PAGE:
When Sahar Sabet, a US citizen of Iranian descent, entered an Apple store in Georgia to buy herself an iPad, she surely didn't expect to be turned away for her ethnicity. After a sales associate overheard the 19-year-old speaking Persian on her cell phone, she was turned away and told that she couldn't make her purchase because Iran and the US “have bad relations”. Though much ire has been directed at Apple - and perhaps rightly so, given the company's lack of public apology - the real problem is inherent in the way the US government administers sanctions.
San Francisco, CA - When Sahar Sabet, a US citizen of Iranian descent, entered an Apple store in Georgia to buy herself an iPad, she surely didn't expect to be turned away for her ethnicity. After a sales associate overheard the 19-year-old speaking Persian on her cellphone, she was turned away and told that she couldn't make her purchase because Iran and the US "have bad relations". Though much ire has been since directed at Apple - and perhaps rightly so, given the company's lack of public apology - the real problem is inherent in the way the US government administers sanctions.
The primary purpose of government sanctions is to weaken an opponent and force regime change. And yet, broad-based sanctions all too often cause harm and deprivation to ordinary citizens while doing little or nothing to affect their government. While the recent Apple debacle appears to be unprecedented, internet users in sanctioned countries have long complained about the effects of export controls, the result of which is often the wholesale blocking of communications technologies and bans from web hosting, among other things. Meanwhile, governments like that of Syria seem to have no trouble getting hold of US-built surveillance equipment.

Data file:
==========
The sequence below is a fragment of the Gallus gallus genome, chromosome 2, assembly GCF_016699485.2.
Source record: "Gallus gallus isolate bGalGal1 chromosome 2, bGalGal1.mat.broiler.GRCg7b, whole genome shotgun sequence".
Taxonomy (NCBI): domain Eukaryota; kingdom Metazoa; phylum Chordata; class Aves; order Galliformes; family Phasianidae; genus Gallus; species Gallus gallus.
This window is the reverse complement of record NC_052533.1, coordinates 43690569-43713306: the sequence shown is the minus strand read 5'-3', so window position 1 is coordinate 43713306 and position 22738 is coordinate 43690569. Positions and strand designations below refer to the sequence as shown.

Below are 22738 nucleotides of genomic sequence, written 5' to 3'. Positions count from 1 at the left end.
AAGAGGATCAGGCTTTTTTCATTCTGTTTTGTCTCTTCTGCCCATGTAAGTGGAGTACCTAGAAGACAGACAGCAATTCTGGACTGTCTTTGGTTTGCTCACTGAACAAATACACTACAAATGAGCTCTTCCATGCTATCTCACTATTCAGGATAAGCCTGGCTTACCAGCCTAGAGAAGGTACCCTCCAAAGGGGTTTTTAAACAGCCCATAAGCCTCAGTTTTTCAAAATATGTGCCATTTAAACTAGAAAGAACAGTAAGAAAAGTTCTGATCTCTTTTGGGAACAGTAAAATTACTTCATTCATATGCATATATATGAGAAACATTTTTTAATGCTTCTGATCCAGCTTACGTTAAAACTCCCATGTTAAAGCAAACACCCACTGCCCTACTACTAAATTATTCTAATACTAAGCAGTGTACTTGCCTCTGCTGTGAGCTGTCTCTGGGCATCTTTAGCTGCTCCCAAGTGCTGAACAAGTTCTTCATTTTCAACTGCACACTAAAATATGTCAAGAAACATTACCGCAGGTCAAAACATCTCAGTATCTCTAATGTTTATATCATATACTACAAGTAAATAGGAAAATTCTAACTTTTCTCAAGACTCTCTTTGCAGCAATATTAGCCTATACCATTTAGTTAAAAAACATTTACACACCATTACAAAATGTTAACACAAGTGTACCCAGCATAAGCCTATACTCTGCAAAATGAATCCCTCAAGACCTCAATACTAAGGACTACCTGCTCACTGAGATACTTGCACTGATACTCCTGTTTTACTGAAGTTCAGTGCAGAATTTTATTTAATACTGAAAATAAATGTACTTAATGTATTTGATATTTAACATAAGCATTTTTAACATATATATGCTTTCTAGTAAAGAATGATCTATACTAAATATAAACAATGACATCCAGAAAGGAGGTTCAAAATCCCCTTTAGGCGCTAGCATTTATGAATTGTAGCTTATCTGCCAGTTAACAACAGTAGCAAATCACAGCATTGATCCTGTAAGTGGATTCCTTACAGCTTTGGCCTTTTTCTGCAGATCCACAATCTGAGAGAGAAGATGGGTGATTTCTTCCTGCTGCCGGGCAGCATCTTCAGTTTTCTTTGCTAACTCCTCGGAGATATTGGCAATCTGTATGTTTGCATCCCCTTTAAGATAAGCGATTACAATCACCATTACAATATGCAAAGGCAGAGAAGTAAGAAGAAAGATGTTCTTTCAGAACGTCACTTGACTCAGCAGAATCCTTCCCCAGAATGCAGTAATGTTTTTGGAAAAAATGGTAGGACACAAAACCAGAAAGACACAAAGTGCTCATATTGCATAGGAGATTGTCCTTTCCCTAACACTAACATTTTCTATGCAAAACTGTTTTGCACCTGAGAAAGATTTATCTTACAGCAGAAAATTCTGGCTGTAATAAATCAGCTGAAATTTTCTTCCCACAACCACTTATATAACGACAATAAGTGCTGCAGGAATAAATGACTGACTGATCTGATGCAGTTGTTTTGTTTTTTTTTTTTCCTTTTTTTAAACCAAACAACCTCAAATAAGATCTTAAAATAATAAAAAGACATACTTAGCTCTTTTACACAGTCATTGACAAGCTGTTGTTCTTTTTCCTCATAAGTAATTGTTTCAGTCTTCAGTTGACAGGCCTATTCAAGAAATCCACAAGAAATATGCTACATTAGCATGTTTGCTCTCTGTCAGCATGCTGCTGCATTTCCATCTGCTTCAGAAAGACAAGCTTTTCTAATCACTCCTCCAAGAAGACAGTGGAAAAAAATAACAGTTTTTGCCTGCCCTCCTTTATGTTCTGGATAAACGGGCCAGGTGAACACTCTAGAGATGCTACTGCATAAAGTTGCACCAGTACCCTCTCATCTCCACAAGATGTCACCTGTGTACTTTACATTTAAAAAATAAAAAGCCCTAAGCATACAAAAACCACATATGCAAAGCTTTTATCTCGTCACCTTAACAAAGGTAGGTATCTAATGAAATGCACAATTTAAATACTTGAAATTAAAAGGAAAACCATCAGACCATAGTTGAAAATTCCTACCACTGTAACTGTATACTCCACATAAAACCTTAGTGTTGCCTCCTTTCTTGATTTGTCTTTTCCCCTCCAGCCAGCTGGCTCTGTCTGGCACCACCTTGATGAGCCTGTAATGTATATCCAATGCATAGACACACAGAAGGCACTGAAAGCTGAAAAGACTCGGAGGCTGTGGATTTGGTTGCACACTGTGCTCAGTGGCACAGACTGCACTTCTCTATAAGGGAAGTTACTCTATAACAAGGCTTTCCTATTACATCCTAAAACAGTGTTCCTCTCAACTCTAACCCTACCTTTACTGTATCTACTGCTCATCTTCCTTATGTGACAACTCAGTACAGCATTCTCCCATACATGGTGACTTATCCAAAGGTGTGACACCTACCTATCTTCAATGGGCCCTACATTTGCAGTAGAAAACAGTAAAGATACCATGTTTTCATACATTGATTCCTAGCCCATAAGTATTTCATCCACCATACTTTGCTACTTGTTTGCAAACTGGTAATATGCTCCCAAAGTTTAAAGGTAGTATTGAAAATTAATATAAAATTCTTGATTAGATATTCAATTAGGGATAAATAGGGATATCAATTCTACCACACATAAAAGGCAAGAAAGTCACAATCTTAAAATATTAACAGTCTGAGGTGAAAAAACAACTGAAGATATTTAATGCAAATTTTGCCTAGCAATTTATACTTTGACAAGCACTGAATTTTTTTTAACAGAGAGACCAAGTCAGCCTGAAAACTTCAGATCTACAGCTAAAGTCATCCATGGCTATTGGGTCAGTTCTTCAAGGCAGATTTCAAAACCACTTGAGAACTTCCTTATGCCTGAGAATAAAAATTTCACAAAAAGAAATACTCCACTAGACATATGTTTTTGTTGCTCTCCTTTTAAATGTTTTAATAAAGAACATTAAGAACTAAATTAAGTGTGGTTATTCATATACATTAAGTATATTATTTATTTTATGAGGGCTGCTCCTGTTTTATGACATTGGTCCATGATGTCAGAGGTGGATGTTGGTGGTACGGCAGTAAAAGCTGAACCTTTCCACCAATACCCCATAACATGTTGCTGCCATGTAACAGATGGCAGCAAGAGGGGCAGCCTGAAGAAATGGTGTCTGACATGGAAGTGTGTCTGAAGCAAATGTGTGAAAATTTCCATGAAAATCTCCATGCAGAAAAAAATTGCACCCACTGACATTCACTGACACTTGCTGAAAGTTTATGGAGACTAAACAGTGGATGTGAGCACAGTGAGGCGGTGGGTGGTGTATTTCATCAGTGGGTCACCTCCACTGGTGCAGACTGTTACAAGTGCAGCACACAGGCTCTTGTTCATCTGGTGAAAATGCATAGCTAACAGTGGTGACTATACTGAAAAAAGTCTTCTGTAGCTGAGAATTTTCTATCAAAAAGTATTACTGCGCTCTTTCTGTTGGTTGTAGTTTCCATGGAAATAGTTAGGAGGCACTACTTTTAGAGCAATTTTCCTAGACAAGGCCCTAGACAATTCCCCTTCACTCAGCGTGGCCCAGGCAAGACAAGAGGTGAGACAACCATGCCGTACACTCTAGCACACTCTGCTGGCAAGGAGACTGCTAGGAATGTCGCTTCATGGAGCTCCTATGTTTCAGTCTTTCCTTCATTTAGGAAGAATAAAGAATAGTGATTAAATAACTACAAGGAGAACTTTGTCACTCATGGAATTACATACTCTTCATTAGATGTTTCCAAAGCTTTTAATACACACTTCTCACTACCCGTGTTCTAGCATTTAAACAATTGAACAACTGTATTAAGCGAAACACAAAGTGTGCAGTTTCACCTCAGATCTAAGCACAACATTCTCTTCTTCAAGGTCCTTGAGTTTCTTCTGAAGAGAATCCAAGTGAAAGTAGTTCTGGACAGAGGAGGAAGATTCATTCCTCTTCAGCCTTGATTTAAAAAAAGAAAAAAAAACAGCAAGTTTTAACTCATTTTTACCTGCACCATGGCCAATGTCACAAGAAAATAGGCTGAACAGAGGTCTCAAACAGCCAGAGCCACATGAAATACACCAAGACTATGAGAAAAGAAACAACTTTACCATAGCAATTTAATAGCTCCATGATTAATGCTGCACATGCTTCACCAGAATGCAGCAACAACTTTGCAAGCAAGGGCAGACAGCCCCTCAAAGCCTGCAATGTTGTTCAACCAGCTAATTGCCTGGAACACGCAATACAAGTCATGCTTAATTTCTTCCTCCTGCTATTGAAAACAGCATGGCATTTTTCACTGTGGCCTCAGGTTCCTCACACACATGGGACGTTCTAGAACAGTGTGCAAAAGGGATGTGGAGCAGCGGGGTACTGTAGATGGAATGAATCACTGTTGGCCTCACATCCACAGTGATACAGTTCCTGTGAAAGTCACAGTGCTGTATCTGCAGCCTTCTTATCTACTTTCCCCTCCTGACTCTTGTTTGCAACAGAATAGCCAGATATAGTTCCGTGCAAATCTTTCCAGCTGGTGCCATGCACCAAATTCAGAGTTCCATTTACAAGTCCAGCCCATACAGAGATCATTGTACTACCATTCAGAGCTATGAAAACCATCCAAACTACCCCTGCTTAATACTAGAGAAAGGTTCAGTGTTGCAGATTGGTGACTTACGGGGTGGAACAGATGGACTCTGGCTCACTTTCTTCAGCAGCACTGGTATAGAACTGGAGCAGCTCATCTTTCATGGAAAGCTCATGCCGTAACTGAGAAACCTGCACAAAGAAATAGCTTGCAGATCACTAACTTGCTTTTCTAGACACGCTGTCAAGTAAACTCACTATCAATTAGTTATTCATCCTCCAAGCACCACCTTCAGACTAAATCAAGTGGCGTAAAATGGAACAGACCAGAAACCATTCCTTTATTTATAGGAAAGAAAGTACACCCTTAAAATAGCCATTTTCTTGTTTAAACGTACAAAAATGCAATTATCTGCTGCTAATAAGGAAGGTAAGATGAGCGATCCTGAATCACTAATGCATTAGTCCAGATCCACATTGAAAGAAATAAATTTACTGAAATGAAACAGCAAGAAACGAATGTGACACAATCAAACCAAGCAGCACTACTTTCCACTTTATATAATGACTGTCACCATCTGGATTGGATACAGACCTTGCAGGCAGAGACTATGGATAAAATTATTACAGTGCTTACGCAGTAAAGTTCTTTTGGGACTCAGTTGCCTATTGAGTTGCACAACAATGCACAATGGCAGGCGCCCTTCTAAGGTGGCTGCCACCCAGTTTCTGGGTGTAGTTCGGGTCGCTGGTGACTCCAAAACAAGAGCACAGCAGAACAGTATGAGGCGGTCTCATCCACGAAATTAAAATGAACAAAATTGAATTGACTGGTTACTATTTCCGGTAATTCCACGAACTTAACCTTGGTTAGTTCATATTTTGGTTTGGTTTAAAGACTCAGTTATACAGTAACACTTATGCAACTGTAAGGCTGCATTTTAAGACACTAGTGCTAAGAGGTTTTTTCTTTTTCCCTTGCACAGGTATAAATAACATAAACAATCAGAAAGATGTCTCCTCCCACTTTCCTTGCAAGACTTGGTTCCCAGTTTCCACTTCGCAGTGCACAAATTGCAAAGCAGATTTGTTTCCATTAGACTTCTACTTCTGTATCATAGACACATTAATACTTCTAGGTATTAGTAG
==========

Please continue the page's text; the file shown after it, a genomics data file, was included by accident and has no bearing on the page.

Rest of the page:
Though the effectiveness of sanctions could be endlessly debated, the Apple incident highlights something rotten to the core: the fact that poorly paid retail workers are charged with the high-risk and sensitive task of enforcing governmental export policies. Export regulations imposed by the US Departments of Commerce and Treasury apply to sales to foreign nationals in the United States - and non-compliance carries criminal penalties of up to $1m in fines or 20 years in prison. It's little surprise that an Apple employee would err on the side of extreme caution.
The restrictions are tricky, but a close read makes clear that any retailer caught selling to an Iranian - even in the United States - could be held liable if that person brings their purchase with them to Iran. These restrictions contain exemptions for Iranians who are also US citizens or permanent residents, but nonetheless leave it up to retailers such as Apple to make such determinations.
Angry at the incidents, Iranian-Americans have protested outside of Apple stores, but their demand - that Apple "think different" - may be aimed at the wrong target. While it's clear that Apple has handled the incident poorly, the real problem isn't the company, but the export restrictions and how they're enforced.
Over the past four years, the US Department of State has poured millions into exporting internet freedom in the form of circumvention technologies, trainings and other aid. And yet, while Iran remains the target of many of these tools, the US government continues to ensure that other communications tools remain commercially unavailable there. While sanctions have some utility in weakening a government (assuming that's an acceptable goal), the inclusion of personal technology in such regulations seems counter-productive - at best - to that same goal. After all, wasn't it smartphones and laptops that allegedly powered the 2009 Green Movement protests? Those same technologies are technically banned from Iran if they contain ten per cent or more US-produced materials (which nearly all do).